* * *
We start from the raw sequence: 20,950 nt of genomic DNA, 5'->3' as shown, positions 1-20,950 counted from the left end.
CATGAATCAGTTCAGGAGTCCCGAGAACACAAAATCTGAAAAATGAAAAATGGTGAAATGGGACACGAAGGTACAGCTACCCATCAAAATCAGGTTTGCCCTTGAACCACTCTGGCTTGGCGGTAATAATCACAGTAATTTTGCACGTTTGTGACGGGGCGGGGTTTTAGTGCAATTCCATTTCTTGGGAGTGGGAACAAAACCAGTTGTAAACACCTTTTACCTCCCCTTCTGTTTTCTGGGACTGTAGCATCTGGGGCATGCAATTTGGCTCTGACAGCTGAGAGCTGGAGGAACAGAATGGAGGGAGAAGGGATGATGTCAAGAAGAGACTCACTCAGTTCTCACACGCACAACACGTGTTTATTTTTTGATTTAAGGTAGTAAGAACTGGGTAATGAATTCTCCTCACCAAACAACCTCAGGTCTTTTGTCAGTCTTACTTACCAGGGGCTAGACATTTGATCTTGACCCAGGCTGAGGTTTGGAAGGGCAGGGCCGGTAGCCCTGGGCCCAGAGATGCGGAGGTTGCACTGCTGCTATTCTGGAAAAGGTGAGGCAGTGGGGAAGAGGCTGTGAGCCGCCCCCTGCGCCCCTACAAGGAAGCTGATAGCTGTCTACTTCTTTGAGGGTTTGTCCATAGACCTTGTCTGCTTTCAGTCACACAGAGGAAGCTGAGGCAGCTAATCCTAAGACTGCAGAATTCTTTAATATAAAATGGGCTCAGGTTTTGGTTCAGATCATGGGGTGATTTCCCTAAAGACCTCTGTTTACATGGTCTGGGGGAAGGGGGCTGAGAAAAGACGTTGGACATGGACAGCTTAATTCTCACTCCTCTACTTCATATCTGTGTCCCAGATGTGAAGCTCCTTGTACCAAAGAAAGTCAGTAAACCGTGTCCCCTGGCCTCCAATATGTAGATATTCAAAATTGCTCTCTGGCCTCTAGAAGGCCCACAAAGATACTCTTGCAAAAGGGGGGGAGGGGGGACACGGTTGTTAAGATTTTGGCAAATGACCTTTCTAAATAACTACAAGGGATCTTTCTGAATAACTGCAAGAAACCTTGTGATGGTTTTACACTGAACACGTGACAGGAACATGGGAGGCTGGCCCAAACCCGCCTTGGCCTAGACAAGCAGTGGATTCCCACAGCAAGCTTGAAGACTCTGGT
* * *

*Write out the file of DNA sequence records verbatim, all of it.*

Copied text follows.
We start from the raw sequence: 20,950 nt of genomic DNA, 5'->3' as shown, positions 1-20,950 counted from the left end.
CATGAATCAGTTCAGGAGTCCCGAGAACACAAAATCTGAAAAATGAAAAATGGTGAAATGGGACACGAAGGTACAGCTACCCATCAAAATCAGGTTTGCCCTTGAACCACTCTGGCTTGGCGGTAATAATCACAGTAATTTTGCACGTTTGTGACGGGGCGGGGTTTTAGTGCAATTCCATTTCTTGGGAGTGGGAACAAAACCAGTTGTAAACACCTTTTACCTCCCCTTCTGTTTTCTGGGACTGTAGCATCTGGGGCATGCAATTTGGCTCTGACAGCTGAGAGCTGGAGGAACAGAATGGAGGGAGAAGGGATGATGTCAAGAAGAGACTCACTCAGTTCTCACACGCACAACACGTGTTTATTTTTTGATTTAAGGTAGTAAGAACTGGGTAATGAATTCTCCTCACCAAACAACCTCAGGTCTTTTGTCAGTCTTACTTACCAGGGGCTAGACATTTGATCTTGACCCAGGCTGAGGTTTGGAAGGGCAGGGCCGGTAGCCCTGGGCCCAGAGATGCGGAGGTTGCACTGCTGCTATTCTGGAAAAGGTGAGGCAGTGGGGAAGAGGCTGTGAGCCGCCCCCTGCGCCCCTACAAGGAAGCTGATAGCTGTCTACTTCTTTGAGGGTTTGTCCATAGACCTTGTCTGCTTTCAGTCACACAGAGGAAGCTGAGGCAGCTAATCCTAAGACTGCAGAATTCTTTAATATAAAATGGGCTCAGGTTTTGGTTCAGATCATGGGGTGATTTCCCTAAAGACCTCTGTTTACATGGTCTGGGGGAAGGGGGCTGAGAAAAGACGTTGGACATGGACAGCTTAATTCTCACTCCTCTACTTCATATCTGTGTCCCAGATGTGAAGCTCCTTGTACCAAAGAAAGTCAGTAAACCGTGTCCCCTGGCCTCCAATATGTAGATATTCAAAATTGCTCTCTGGCCTCTAGAAGGCCCACAAAGATACTCTTGCAAAAGGGGGGGAGGGGGGACACGGTTGTTAAGATTTTGGCAAATGACCTTTCTAAATAACTACAAGGGATCTTTCTGAATAACTGCAAGAAACCTTGTGATGGTTTTACACTGAACACGTGACAGGAACATGGGAGGCTGGCCCAAACCCGCCTTGGCCTAGACAAGCAGTGGATTCCCACAGCAAGCTTGAAGACTCTGGT